Nick Fairley's coaches rose to his defense on Friday, insisting that Auburn's star defensive tackle is a clean player on the field and a fun-loving character off it.
A day after Oregon quarterback Darron Thomas said Fairley has made "a lot of dirty plays," coach Gene Chizik called the notion that the Lombardi Award winner is a dirty player "absurd."
"It's real simple. You have a 315-pound defensive tackle and you can't block him, sometimes he's going to be very aggressive and people are going to get hurt," Chizik said. "We don't want that. We don't want to see anybody get hurt. But when you can't block a guy that's 315 pounds, that happens."
It's a reputation that has followed Fairley somewhat since midseason after he bodyslammed several quarterbacks, including Arkansas' Ryan Mallett and LSU's Jordan Jefferson in consecutive weeks. He has knocked Mallett, Jefferson and Georgia's Aaron Murray out of the game at least temporarily with hard hits.
Earlier in the Georgia game, he planted his helmet into Murray from behind and was flagged for a late hit. The Southeastern Conference didn't suspend him for spearing, but Commissioner Mike Slive did admonish the Tigers. And Fairley's reputation also took a hit.
"We don't teach that," said Auburn defensive line coach Tracy Rocker, a former Outland Trophy and Lombardi winner as an Auburn lineman. "Nothing's been dirty. The only play that's been dirty, the commissioner pointed it out to us and we understood that. That was the play against Georgia. He hit him in the back late, we got the penalty. Solved. That's fine.
"He plays within the defense and one thing we know is that he plays hard. If there's something wrong with playing hard, you shouldn't be playing football."
Asked if he tried to hurt quarterbacks, Fairley said: "Of course not."
The "dirty player" claims came to the forefront again following comments from Thomas on Thursday.
"Yeah, we saw he has a lot of dirty plays throwing people around after the plays," Thomas said. "That's just football."
He added, "I'm not really worried about it because it is a physical game. If it happens, it happens. You've got to get back up and be ready for the play."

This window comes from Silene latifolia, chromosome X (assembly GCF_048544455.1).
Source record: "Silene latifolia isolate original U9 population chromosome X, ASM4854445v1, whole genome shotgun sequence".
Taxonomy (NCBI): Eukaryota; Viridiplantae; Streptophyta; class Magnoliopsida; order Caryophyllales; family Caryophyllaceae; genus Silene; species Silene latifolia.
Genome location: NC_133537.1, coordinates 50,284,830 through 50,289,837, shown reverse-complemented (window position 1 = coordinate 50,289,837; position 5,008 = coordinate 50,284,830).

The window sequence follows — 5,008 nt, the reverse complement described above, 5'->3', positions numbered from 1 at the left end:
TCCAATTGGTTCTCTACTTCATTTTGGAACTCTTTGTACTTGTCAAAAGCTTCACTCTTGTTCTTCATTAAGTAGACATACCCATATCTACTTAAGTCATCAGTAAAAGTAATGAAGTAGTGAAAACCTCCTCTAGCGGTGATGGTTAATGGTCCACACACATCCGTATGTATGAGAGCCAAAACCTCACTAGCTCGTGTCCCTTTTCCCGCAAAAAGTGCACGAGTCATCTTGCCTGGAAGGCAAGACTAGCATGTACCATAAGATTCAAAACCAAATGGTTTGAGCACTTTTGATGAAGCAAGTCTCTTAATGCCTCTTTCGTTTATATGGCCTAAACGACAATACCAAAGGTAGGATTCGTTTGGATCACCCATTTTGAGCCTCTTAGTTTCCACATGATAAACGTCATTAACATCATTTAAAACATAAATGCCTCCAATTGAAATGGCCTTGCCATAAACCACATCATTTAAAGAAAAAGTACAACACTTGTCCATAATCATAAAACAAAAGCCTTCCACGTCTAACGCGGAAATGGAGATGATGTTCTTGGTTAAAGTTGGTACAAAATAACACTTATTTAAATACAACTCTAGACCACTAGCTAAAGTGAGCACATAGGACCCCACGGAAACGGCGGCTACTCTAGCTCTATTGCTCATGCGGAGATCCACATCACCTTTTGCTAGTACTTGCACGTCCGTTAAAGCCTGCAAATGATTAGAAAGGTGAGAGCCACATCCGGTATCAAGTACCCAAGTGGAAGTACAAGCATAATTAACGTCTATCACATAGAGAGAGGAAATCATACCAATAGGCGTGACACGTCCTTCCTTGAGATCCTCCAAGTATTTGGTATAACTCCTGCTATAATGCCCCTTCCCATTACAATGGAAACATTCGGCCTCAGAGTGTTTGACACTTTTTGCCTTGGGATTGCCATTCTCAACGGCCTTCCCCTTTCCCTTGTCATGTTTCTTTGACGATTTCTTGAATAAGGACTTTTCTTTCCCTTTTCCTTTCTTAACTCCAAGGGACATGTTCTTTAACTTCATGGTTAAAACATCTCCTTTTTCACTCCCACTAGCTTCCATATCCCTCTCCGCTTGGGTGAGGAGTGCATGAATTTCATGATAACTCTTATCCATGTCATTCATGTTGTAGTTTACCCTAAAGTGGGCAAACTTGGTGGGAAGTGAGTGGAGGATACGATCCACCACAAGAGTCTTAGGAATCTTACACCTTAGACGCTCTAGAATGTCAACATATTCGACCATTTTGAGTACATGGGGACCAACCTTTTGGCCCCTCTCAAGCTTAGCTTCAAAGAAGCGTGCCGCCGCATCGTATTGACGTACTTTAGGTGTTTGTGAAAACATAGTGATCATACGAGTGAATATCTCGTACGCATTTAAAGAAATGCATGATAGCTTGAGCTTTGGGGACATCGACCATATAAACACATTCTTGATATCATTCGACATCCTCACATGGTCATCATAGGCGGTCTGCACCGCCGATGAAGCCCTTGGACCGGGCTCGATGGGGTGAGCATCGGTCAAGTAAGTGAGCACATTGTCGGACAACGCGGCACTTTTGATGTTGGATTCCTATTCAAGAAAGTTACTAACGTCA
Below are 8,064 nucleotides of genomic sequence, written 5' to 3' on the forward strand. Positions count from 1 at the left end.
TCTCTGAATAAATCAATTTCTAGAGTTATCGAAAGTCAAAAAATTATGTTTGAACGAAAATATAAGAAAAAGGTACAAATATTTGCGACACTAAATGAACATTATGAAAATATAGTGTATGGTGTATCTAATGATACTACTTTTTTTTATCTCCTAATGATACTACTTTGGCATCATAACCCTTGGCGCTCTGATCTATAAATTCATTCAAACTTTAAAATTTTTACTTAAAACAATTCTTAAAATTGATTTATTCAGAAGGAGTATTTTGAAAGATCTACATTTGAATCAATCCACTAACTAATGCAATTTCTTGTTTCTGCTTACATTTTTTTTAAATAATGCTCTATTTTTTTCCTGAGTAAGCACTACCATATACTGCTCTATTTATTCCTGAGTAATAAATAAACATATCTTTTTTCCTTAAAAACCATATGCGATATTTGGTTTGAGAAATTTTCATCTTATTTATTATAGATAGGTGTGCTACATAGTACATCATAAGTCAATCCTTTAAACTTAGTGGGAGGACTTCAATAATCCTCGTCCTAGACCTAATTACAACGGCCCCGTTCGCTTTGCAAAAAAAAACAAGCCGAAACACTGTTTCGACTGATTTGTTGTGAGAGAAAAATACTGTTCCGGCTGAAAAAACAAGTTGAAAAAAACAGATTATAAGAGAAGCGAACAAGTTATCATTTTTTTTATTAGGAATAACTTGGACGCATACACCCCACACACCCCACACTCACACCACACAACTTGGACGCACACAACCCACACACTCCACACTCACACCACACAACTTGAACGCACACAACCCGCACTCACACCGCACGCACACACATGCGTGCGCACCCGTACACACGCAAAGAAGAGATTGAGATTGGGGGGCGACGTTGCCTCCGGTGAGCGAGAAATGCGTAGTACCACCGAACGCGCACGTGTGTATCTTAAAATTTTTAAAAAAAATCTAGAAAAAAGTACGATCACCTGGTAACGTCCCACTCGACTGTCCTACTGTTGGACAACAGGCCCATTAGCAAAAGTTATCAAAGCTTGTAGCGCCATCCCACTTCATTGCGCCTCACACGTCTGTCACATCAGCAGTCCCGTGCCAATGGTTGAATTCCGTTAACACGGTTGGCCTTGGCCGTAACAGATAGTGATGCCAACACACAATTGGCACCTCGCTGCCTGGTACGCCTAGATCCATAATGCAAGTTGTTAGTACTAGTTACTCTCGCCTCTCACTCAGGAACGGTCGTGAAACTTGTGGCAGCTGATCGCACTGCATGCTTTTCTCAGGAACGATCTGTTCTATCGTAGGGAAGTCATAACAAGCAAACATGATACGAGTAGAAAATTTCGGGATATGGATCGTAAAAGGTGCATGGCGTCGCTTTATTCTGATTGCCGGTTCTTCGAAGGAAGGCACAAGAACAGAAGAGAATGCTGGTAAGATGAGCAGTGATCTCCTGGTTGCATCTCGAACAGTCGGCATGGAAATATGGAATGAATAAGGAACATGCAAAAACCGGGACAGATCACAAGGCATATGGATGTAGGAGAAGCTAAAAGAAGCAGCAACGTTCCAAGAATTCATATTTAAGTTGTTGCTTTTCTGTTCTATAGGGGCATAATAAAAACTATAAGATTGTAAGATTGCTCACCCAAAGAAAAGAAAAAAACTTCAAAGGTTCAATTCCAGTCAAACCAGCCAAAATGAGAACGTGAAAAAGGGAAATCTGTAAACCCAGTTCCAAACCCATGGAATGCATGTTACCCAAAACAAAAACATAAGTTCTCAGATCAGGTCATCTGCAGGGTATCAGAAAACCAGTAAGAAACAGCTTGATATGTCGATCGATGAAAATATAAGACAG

Clean or dirty, one thing that's hard to dispute: Fairley has been one of college football's most dominant defensive linemen this season. He was named SEC defensive player of the year by The Associated Press, though league coaches honored LSU cornerback Patrick Peterson instead, perhaps more backlash.
Fairley set an Auburn record with 21 tackles for loss and can break the season sacks record of 11 with one on Monday night. The 6-foot-5 junior has emerged as a possible Top 10 NFL draft pick after showing flashes of star potential in his first season with the Tigers.
"He was underrated after last year because nobody knew who he was coming in, but I saw him in games last year," Auburn middle linebacker Josh Bynes said. "I'm right behind him and I see things that are outrageous. That's what he does this year. He just wasn't as consistent with it."
Fairley has declined to discuss whether he'll enter the draft.
Despite his reputation among some opponents, he comes across in person as genial and playful. He ran in front of the TV cameras filming Heisman Trophy winner Cam Newton before Wednesday's practice and said, "'Get the cameras over here on us,'" cornerback T'Sharvan Bell said, chuckling at the memory.
"He's a goofball," Bell said. "Don't let him fool you, he's an outright goofball. All the time he's joking around. He doesn't care who it is. When it's time to be serious, he's serious. But he's a goofball. Anytime off the field, he's a goofball."
Fairley seems to have embraced the attention lately after being somewhat publicity-shy for much of the season. He even signed up for a Twitter account just over a week ago and already has 7,500-plus followers. However, Friday morning he went into tweet lockdown.
"This is my last tweet until the 10th!" he tweeted. "Its been fun! WAR EAGLE!"
It took Fairley awhile to come into his own as a player, too. He failed to qualify out of high school in Mobile, Ala., and spent a season at a Mississippi community college.
Before that, he wasn't that highly rated by recruiting services as a 250-pound offensive lineman. Then-Auburn coach Tommy Tuberville has said he was sold after watching Fairley play basketball.
Despite his size, teammates still say Fairley is the team's best hoops player.
"You've got to watch him play," Tigers defensive end Nosa Eguae said. "He plays like Charles Barkley out there. There was a rumor going around that he had an offer from Kentucky in basketball, but I didn't believe it. Then he came on the court and he's very good."
Fairley said his high school coaches told him the Wildcats were looking at him but he had already decided to play football.
Chances are, the officials in Monday night's game will also be keeping an eye on Fairley. He was flagged in the regular-season finale against Alabama — Auburn's first outing since the Georgia game — for a relatively muted celebration of a third-down sack. It kept a Crimson Tide touchdown drive alive.
Rocker said Fairley & Co. can't be overly concerned about any extra scrutiny from the referees.
"We leave it all on the field," he said. "We can't control what the ref does. You go out there, you leave it on the field. You get one shot at it, you play within the rules of the game, enjoy it, have fun. Football is blocking and tackling and playing within the rules, and that's all we can do."